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Feedback Systems using Non-Binary LDPC Codes
Date: 2015/6/22             Browse: 511

Speaker: Kasra Vakilinia

Time: June. 22, 11:00-12:00am

Location: Room 421, Building 8, 100 Haike Rd


This presentation considers feedback communication systems that use non-binary (NB) low-density parity-check (LDPC) codes with incremental transmissions to achieve over 90% of binary-input additive-white-Gaussian-noise (AWGN) channel capacity with average blocklengths of fewer than 500 transmitted bits. In this talk we consider both variable-length feedback codes with termination (VLFT) and the more practical variable length feedback (VLF) codes without termination that require no assumption of noiseless transmitter confirmation. The size of each incremental transmission for NB- LDPC codes is optimized to maximize throughput in VLFT, two-phase VLF, and VLF-with-CRC settings. The optimization problem uses an approximation based on the inverse-Gaussian p.d.f. of the blocklength required for successful decoding. By using the optimized incremental transmission lengths (with an average blocklength of less than 500 bits), a two-phase VLF system limited to five transmissions achieves greater than 90% of the capacity of binary-input AWGN channel with SNR=2 dB. For the VLF-with-CRC setting and an unlimited number of transmissions, with average blocklengths less than 500 bits, NB-LDPC codes can achieve close to 95% of the capacity, while about 90% of capacity is still achieved when then number of transmissions is limited to five.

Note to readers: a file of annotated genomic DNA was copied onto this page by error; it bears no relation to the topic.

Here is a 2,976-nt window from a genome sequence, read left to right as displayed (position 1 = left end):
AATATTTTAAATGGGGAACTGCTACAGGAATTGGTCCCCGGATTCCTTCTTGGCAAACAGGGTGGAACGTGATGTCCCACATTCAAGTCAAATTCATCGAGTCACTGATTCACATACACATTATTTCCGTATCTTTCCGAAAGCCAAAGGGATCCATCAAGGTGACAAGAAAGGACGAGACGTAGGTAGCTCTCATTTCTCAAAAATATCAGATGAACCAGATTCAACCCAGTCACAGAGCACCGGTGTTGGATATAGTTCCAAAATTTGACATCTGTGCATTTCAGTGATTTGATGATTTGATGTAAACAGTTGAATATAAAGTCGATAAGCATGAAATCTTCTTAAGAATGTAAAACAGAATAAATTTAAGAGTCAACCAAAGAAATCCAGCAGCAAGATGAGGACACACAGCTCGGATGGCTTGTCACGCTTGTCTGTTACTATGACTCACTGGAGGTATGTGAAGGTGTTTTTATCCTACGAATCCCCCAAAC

Kasra Vakilinia is a Ph.D. candidate in Electrical Engineering Department at the University of California, Los Angeles (UCLA). He is a member of the UCLA Communication Systems Laboratory (CSL) and UCLA Center on Development of Emerging Storage Systems (CoDESS). His research interests include coding theory, information theory, flash memory storage systems, and communications systems. The main part of his research involves finite-blocklength coding and design of LDPC codes for wireless and flash memory systems.                                                                       SIST-Seminar 15023